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Thread: Now is the time to Fire Wise

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    Default Now is the time to Fire Wise

    The sap is out of the trees making them lighter, easier to handle, and easier to burn. You can have a fire outdoors and not worry about burning the woods down.

    I have recently removed a bunch of spruce near my house. Many of them are ones I planted years ago, and they looked very nice. Now days when I look at mature spruce I imagine the inferno they would produce when we have another forest fire. (I was a forest fire fighter in my youth)

    I still have more to take out. At my place and at the GF's house. Helps the view also.

    Safe zone around the house. In the summer I keep hoses on all my outdoor faucets so anyone passing by will be able to get water going quickly.

    Think about it now, Friends. Spring time and fire season is just around the corner. The house you save might be your own.
    Hunt Ethically. Respect the Environment.

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    Member LindenTree's Avatar
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    Smoke, coming from a wildland firefighter who got spanked hard last summer in Alaska I would agree it is definitely a good time to Firewise your place. If people are unsure on what to do, just google Firewise, and there should be links to give you all kinds of pointers. Also everyone needs to remember with any above ground structure / home, the area underneath that structure needs to be addressed. We have many homes burn down because that area always remains dry and it usually has lumber and other things stored under them. A few embers is all it takes under that structure to have it burn down.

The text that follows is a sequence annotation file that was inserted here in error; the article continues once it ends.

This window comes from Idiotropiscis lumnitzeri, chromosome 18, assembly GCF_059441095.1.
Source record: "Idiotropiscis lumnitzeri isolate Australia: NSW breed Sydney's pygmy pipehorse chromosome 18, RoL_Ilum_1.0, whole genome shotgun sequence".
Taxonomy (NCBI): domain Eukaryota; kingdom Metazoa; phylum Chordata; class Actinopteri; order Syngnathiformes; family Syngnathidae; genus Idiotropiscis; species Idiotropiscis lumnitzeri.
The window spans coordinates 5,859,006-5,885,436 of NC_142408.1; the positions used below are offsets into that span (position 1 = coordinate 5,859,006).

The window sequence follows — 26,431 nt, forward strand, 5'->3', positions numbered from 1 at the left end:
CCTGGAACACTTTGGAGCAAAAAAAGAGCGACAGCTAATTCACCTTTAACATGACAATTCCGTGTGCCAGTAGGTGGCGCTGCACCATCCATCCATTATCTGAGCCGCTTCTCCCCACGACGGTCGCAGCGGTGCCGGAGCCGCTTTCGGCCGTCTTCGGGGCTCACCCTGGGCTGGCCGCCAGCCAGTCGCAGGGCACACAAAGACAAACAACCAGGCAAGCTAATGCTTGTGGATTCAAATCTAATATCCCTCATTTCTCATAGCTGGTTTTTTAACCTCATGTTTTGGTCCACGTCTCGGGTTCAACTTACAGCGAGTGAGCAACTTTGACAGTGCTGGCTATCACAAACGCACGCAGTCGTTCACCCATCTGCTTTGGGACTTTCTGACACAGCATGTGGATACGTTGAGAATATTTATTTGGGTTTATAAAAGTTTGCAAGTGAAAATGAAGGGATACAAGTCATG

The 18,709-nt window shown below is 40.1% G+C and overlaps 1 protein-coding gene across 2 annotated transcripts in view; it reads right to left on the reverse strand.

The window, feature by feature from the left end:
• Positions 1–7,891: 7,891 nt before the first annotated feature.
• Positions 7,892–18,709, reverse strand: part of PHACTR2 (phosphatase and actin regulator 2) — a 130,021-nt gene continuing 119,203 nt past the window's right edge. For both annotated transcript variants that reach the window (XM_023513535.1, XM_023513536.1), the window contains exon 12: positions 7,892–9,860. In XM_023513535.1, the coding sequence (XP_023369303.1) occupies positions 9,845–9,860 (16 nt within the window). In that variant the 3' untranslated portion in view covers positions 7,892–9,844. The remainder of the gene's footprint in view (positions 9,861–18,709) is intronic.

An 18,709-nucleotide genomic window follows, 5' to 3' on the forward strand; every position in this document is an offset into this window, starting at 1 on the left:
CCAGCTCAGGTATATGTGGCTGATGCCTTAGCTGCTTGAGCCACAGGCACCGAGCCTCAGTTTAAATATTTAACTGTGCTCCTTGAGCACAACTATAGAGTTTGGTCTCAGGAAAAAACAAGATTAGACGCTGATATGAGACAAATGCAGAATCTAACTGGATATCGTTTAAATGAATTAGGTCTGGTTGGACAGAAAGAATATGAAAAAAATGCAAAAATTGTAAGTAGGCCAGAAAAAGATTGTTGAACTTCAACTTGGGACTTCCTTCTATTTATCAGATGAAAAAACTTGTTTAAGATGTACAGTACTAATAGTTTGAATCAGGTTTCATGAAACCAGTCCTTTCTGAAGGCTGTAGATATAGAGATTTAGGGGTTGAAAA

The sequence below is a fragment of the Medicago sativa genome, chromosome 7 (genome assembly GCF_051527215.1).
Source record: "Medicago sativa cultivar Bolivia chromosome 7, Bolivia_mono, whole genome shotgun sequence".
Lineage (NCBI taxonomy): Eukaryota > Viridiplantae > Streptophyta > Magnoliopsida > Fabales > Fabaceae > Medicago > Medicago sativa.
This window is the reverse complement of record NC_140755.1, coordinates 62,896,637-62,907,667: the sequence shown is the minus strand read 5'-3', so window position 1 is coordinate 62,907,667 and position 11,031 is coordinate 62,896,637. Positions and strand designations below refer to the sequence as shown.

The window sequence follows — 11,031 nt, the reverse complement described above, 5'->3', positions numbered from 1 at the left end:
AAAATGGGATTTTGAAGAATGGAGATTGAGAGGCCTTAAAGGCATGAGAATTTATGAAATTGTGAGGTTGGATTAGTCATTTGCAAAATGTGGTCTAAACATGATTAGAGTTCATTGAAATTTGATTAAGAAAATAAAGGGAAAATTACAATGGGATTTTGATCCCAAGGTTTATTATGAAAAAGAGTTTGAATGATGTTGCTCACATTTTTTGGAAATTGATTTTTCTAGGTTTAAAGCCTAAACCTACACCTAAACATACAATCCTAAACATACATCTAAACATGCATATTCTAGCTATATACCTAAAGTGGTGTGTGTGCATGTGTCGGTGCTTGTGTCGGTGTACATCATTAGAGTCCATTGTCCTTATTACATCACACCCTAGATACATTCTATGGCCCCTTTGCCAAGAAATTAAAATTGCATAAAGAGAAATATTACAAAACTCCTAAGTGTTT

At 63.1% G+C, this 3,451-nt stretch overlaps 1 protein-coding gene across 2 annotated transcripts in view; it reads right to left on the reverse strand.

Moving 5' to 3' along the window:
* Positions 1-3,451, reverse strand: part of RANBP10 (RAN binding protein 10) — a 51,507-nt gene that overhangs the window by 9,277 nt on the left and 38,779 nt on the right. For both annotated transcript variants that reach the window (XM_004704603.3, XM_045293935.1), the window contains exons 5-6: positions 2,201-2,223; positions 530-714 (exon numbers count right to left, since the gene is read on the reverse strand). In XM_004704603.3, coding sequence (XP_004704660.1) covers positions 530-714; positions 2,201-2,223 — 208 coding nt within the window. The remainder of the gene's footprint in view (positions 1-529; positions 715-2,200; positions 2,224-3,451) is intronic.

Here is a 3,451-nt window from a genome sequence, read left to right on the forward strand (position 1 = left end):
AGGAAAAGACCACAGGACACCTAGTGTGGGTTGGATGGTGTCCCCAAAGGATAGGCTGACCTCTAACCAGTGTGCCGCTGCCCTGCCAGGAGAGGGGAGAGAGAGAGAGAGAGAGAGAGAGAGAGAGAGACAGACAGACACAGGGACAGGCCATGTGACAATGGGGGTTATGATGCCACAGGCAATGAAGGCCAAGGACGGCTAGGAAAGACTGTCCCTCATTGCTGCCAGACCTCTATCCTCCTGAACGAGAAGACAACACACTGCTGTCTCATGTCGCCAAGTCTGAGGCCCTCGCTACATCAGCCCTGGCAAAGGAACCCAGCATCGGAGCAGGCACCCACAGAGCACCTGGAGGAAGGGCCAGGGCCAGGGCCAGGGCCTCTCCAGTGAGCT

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    Took down some dead spruce yesterday at the GF's. Also burned a pile of green limbs we had cut earlier. Had a nice bonfire with a cast iron pot of chili. Several friends came and enjoyed the fire with us.
    Hunt Ethically. Respect the Environment.

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    Supporting Member iofthetaiga's Avatar
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    Quote Originally Posted by LindenTree View Post
    Smoke, coming from a wildland firefighter who got spanked hard last summer in Alaska I would agree it is definitely a good time to Firewise your place. If people are unsure on what to do, just google Firewise, and there should be links to give you all kinds of pointers. Also everyone needs to remember with any above ground structure / home, the area underneath that structure needs to be addressed. We have many homes burn down because that area always remains dry and it usually has lumber and other things stored under them. A few embers is all it takes under that structure to have it burn down.